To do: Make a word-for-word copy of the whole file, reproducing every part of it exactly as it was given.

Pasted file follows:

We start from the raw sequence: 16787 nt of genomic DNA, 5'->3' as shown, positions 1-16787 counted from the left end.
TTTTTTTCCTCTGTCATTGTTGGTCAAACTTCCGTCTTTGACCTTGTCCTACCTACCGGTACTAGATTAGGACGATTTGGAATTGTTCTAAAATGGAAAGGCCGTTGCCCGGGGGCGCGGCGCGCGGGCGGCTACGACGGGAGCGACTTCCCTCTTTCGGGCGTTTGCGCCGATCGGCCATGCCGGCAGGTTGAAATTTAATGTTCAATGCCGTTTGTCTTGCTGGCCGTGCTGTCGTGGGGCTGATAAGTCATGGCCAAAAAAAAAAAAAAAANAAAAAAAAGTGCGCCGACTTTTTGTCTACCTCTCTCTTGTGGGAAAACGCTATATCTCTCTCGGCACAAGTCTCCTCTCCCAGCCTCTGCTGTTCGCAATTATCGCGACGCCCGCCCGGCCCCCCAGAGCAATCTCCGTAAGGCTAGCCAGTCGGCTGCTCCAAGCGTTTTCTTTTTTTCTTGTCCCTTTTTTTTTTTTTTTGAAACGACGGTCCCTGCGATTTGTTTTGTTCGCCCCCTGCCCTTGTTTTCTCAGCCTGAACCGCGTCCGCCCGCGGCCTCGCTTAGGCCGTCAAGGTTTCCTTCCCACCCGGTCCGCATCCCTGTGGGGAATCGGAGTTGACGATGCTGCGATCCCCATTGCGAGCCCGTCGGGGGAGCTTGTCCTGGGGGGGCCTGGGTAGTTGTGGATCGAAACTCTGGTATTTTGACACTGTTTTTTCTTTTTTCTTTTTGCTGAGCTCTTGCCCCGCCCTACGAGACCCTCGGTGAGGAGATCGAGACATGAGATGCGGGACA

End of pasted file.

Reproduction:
We start from the raw sequence: 16787 nt of genomic DNA, 5'->3' as shown, positions 1-16787 counted from the left end.
TTTTTTTCCTCTGTCATTGTTGGTCAAACTTCCGTCTTTGACCTTGTCCTACCTACCGGTACTAGATTAGGACGATTTGGAATTGTTCTAAAATGGAAAGGCCGTTGCCCGGGGGCGCGGCGCGCGGGCGGCTACGACGGGAGCGACTTCCCTCTTTCGGGCGTTTGCGCCGATCGGCCATGCCGGCAGGTTGAAATTTAATGTTCAATGCCGTTTGTCTTGCTGGCCGTGCTGTCGTGGGGCTGATAAGTCATGGCCAAAAAAAAAAAAAAAANAAAAAAAAGTGCGCCGACTTTTTGTCTACCTCTCTCTTGTGGGAAAACGCTATATCTCTCTCGGCACAAGTCTCCTCTCCCAGCCTCTGCTGTTCGCAATTATCGCGACGCCCGCCCGGCCCCCCAGAGCAATCTCCGTAAGGCTAGCCAGTCGGCTGCTCCAAGCGTTTTCTTTTTTTCTTGTCCCTTTTTTTTTTTTTTTGAAACGACGGTCCCTGCGATTTGTTTTGTTCGCCCCCTGCCCTTGTTTTCTCAGCCTGAACCGCGTCCGCCCGCGGCCTCGCTTAGGCCGTCAAGGTTTCCTTCCCACCCGGTCCGCATCCCTGTGGGGAATCGGAGTTGACGATGCTGCGATCCCCATTGCGAGCCCGTCGGGGGAGCTTGTCCTGGGGGGGCCTGGGTAGTTGTGGATCGAAACTCTGGTATTTTGACACTGTTTTTTCTTTTTTCTTTTTGCTGAGCTCTTGCCCCGCCCTACGAGACCCTCGGTGAGGAGATCGAGACATGAGATGCGGGACA